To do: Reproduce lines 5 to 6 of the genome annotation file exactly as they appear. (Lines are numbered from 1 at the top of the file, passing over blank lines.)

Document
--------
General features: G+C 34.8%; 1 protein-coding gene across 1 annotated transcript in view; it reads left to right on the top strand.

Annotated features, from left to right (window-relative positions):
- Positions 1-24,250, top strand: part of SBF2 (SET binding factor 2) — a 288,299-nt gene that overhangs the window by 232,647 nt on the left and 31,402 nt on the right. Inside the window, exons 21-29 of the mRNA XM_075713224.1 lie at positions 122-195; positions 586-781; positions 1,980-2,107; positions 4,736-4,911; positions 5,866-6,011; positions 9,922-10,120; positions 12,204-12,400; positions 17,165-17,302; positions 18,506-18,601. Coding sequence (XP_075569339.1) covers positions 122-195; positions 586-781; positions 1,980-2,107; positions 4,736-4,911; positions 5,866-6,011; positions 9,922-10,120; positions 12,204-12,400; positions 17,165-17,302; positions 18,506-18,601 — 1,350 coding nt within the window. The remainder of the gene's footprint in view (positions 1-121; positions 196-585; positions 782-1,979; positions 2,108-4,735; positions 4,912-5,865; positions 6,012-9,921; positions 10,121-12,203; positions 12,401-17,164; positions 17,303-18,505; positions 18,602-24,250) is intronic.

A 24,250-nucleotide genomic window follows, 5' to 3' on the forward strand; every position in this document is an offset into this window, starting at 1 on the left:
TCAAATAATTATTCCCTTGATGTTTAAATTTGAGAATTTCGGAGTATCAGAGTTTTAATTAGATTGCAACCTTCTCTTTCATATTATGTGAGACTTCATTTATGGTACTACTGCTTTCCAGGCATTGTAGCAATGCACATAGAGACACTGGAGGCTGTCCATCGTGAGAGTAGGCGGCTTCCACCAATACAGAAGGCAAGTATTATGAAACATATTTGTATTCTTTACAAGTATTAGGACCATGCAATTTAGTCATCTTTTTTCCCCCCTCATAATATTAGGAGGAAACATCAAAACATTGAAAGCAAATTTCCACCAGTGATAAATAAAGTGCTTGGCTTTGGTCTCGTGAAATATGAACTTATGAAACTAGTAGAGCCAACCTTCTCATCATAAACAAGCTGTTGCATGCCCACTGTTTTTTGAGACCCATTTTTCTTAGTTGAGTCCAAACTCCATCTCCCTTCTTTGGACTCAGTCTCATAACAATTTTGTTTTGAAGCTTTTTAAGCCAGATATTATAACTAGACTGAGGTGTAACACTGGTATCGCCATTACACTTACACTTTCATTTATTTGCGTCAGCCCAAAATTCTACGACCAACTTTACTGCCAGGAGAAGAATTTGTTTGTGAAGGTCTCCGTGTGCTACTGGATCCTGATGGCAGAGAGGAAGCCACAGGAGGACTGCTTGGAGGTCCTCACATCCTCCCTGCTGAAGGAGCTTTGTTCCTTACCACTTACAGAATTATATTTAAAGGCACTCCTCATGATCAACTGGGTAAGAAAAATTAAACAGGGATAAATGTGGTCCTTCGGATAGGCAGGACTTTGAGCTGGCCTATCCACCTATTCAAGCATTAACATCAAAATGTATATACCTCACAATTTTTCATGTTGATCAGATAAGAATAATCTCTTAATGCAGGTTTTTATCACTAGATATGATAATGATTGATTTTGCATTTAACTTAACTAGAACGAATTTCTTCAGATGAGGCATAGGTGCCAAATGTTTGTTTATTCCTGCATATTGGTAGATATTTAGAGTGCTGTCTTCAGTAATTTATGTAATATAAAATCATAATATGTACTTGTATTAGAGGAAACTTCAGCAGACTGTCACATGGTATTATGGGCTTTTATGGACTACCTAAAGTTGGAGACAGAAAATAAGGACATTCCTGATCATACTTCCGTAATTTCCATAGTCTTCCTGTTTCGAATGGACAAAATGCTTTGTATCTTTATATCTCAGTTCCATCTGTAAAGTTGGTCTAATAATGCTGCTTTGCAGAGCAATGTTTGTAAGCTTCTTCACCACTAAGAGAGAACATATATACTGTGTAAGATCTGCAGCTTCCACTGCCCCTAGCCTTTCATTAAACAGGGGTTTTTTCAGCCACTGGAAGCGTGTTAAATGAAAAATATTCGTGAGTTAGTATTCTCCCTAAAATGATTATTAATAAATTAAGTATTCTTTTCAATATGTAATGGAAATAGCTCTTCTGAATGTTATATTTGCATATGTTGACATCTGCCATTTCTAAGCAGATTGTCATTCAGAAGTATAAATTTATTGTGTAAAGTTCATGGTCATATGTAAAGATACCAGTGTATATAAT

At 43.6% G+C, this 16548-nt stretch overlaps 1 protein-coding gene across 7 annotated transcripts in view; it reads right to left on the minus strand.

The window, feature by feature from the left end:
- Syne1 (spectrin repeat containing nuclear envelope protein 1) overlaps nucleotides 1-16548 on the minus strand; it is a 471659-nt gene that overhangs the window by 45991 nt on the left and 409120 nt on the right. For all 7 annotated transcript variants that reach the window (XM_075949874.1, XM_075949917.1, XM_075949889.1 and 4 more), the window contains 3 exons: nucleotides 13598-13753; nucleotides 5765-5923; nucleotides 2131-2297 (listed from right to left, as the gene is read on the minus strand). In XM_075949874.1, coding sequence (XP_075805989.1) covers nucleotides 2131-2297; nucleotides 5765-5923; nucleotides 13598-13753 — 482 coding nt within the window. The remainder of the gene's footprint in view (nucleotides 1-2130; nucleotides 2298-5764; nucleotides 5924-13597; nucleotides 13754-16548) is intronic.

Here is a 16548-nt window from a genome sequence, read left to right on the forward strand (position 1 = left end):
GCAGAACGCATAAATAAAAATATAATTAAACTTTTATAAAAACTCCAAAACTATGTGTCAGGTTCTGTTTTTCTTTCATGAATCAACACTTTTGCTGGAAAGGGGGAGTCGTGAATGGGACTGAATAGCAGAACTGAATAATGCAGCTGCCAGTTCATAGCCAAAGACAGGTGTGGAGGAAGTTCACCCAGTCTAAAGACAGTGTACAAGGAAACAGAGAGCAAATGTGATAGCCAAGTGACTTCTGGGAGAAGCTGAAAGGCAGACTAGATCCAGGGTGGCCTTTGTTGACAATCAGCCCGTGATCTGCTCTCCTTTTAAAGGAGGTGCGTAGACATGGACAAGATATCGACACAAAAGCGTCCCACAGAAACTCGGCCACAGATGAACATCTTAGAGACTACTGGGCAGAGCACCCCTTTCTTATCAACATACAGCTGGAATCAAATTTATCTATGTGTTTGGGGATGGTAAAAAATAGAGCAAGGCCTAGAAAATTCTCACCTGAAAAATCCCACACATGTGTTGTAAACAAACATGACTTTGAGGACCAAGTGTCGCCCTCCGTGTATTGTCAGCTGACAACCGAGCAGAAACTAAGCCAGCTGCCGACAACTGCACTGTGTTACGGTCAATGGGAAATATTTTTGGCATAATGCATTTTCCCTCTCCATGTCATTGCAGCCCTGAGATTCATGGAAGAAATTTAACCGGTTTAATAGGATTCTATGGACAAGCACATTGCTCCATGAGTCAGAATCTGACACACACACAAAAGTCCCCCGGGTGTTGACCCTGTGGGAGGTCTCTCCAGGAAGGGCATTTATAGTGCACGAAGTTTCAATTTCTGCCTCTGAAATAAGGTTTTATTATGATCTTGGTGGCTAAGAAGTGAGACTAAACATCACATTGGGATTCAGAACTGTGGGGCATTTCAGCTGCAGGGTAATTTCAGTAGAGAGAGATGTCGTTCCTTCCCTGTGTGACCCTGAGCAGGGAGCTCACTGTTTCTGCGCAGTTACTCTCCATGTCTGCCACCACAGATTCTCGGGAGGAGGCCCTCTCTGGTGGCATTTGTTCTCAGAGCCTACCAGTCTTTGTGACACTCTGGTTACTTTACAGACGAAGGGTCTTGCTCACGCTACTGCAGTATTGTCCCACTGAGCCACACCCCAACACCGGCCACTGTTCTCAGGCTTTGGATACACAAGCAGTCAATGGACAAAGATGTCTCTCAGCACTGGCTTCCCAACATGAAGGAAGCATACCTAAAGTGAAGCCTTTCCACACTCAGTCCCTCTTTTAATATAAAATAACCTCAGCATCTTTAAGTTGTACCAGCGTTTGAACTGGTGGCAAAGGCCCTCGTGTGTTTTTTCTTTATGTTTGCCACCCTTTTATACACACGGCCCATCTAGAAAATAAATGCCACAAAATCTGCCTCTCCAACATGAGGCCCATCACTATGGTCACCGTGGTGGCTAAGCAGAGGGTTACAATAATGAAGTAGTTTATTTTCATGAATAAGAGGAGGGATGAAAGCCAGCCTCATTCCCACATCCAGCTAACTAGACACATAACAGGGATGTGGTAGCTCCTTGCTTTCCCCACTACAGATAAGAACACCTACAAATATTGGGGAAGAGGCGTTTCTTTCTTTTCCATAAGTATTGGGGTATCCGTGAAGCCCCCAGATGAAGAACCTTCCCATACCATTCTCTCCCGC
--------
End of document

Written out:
TCAAATAATTATTCCCTTGATGTTTAAATTTGAGAATTTCGGAGTATCAGAGTTTTAATTAGATTGCAACCTTCTCTTTCATATTATGTGAGACTTCATTTATGGTACTACTGCTTTCCAGGCATTGTAGCAATGCACATAGAGACACTGGAGGCTGTCCATCGTGAGAGTAGGCGGCTTCCACCAATACAGAAGGCAAGTATTATGAAACATATTTGTATTCTTTACAAGTATTAGGACCATGCAATTTAGTCATCTTTTTTCCCCCCTCATAATATTAGGAGGAAACATCAAAACATTGAAAGCAAATTTCCACCAGTGATAAATAAAGTGCTTGGCTTTGGTCTCGTGAAATATGAACTTATGAAACTAGTAGAGCCAACCTTCTCATCATAAACAAGCTGTTGCATGCCCACTGTTTTTTGAGACCCATTTTTCTTAGTTGAGTCCAAACTCCATCTCCCTTCTTTGGACTCAGTCTCATAACAATTTTGTTTTGAAGCTTTTTAAGCCAGATATTATAACTAGACTGAGGTGTAACACTGGTATCGCCATTACACTTACACTTTCATTTATTTGCGTCAGCCCAAAATTCTACGACCAACTTTACTGCCAGGAGAAGAATTTGTTTGTGAAGGTCTCCGTGTGCTACTGGATCCTGATGGCAGAGAGGAAGCCACAGGAGGACTGCTTGGAGGTCCTCACATCCTCCCTGCTGAAGGAGCTTTGTTCCTTACCACTTACAGAATTATATTTAAAGGCACTCCTCATGATCAACTGGGTAAGAAAAATTAAACAGGGATAAATGTGGTCCTTCGGATAGGCAGGACTTTGAGCTGGCCTATCCACCTATTCAAGCATTAACATCAAAATGTATATACCTCACAATTTTTCATGTTGATCAGATAAGAATAATCTCTTAATGCAGGTTTTTATCACTAGATATGATAATGATTGATTTTGCATTTAACTTAACTAGAACGAATTTCTTCAGATGAGGCATAGGTGCCAAATGTTTGTTTATTCCTGCATATTGGTAGATATTTAGAGTGCTGTCTTCAGTAATTTATGTAATATAAAATCATAATATGTACTTGTATTAGAGGAAACTTCAGCAGACTGTCACATGGTATTATGGGCTTTTATGGACTACCTAAAGTTGGAGACAGAAAATAAGGACATTCCTGATCATACTTCCGTAATTTCCATAGTCTTCCTGTTTCGAATGGACAAAATGCTTTGTATCTTTATATCTCAGTTCCATCTGTAAAGTTGGTCTAATAATGCTGCTTTGCAGAGCAATGTTTGTAAGCTTCTTCACCACTAAGAGAGAACATATATACTGTGTAAGATCTGCAGCTTCCACTGCCCCTAGCCTTTCATTAAACAGGGGTTTTTTCAGCCACTGGAAGCGTGTTAAATGAAAAATATTCGTGAGTTAGTATTCTCCCTAAAATGATTATTAATAAATTAAGTATTCTTTTCAATATGTAATGGAAATAGCTCTTCTGAATGTTATATTTGCATATGTTGACATCTGCCATTTCTAAGCAGATTGTCATTCAGAAGTATAAATTTATTGTGTAAAGTTCATGGTCATATGTAAAGATACCAGTGTATATAAT

At 43.6% G+C, this 16548-nt stretch overlaps 1 protein-coding gene across 7 annotated transcripts in view; it reads right to left on the minus strand.